How could I have missed this? By now I had wasted at least 2 important hours of my day and was in a hurry to make up for the lost time.



I saw this man dancing away merrily at the top


When I saw the distance to Chattru, I was happy because it said 15 kilometers. That's not going to take more than an hour, I said to myself and moved ahead. I had hardly gone 4-5 kilometers when it started to rain and I saw the famous 'Pagal Nallah' staring at me. It was overflowing ferociously, even though it was just past the afternoon.

I managed to get stuck in it and would have been stuck for a long time, had it not been for a good Samaritan, who again, like the ones before, appeared on the scene and helped me cross. I also helped him cross the nallah and we exchanged high fives from a distance after getting across.

I encountered three more large water crossings but made it through and when I reached Chattru, I looked at my watch to see it was 2 pm! and I still had to cover 100 odd kilometers.

There is no way in hell I'm going to be able to make it to Chandrataal today. I decided to bide my time at Chattru, ordered several cups of tea, Maggi, squeeze dried my shoes and socks. I must have spent close to an hour when it started to drizzle heavily.

I was in two minds now, to move ahead regardless of the rain or to stay back at Chattru for the day. Sometimes, my brain thinks I haven't had many adventures for the day and makes stupid decisions. It decided I must move on. So move on I did, in the pouring rain.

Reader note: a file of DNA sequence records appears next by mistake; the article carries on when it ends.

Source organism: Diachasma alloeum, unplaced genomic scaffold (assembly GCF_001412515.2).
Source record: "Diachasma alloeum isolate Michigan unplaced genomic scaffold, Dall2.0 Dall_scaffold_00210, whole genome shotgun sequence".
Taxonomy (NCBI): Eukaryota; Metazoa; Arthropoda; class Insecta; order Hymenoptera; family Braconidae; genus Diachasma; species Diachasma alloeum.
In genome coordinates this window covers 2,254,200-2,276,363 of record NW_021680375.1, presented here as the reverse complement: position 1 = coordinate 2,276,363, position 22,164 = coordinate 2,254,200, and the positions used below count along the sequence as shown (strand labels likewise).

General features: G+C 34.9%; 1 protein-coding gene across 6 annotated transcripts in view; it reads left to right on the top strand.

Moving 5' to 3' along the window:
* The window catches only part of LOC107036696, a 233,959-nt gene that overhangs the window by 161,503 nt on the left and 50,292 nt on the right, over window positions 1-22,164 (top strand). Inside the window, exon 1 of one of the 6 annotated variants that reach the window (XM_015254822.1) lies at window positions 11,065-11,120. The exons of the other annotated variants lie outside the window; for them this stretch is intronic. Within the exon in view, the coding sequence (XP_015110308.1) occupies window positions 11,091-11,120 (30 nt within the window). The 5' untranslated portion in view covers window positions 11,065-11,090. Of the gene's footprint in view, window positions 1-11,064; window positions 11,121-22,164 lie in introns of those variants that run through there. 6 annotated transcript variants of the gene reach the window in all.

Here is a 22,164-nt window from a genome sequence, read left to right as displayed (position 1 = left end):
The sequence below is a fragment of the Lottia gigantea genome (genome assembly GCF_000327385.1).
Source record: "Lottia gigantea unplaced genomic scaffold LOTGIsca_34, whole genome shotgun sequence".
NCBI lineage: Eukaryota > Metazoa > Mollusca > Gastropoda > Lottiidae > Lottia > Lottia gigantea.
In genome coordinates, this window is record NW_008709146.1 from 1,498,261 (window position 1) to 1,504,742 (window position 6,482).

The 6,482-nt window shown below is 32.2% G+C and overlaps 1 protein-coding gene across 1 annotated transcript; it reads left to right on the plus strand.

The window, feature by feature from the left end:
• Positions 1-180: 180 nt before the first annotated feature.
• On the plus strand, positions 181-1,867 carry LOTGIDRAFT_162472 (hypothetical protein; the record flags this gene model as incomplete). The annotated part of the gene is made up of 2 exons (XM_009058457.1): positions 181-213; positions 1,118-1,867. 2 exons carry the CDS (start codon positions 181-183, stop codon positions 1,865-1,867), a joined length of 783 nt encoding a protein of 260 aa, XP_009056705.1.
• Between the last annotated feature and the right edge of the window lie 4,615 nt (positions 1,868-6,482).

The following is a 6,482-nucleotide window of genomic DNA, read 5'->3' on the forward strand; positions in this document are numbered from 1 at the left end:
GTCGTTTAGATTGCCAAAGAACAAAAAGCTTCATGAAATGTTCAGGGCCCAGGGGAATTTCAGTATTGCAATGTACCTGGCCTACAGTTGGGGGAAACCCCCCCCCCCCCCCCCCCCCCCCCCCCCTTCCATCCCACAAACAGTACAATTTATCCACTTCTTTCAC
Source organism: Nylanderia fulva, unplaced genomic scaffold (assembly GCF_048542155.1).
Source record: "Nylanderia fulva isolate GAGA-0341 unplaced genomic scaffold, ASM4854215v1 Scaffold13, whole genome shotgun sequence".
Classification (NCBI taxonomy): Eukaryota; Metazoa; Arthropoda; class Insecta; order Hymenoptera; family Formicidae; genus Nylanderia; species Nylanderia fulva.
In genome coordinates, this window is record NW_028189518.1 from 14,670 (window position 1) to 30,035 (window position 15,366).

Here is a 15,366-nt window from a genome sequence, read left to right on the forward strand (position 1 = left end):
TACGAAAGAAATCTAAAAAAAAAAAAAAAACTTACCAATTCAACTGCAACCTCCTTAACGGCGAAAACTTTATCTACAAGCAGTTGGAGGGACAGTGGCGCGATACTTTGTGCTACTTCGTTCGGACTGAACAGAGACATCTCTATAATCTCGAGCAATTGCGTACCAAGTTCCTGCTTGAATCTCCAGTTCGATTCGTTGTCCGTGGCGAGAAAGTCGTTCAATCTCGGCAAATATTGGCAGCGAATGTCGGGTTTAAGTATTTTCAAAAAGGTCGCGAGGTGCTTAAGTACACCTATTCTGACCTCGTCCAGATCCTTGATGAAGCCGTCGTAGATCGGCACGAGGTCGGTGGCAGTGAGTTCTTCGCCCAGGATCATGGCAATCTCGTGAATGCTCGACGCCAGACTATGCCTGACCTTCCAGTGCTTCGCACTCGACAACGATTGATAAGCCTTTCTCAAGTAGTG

Needless to say, I was thoroughly exhausted when I reached Batal. I had encountered some of the worst terrains in my life on the way. I lost count of the water crossings I crossed on the way. I was just riding on like a Zombie, over rocks, boulders, slush, water, which thankfully was not so deep.

The road seemed never-ending. I only stopped when I saw the board for 'Kangri Dhaba' and realized I must be in Batal. It was already close to 6 pm and I had been riding on a back-breaking terrain nonstop for nearly 3 hours.

The rain was showing no sign of stopping, and it was getting teeth-chattering cold. I decided to end the day at Kangri dhaba and took a dorm bed for 100 rupees.

It doesn't really rain heavily in Spiti the way it rains at other places. It always drizzles, sometimes heavy, sometimes light. Though I must admit the experience of riding through low lying, misty clouds would be something else; but not when you're faced with a hostile path, literally riding on top of sharp rocks, rubble, slushy road, and overflowing water streams.

I think it may even be fun to go through this terrain in a 4x4 but that's not what was I on!




Pictures of Day 5 & Day 6 are not able to view. Might be some updation problem. Please check it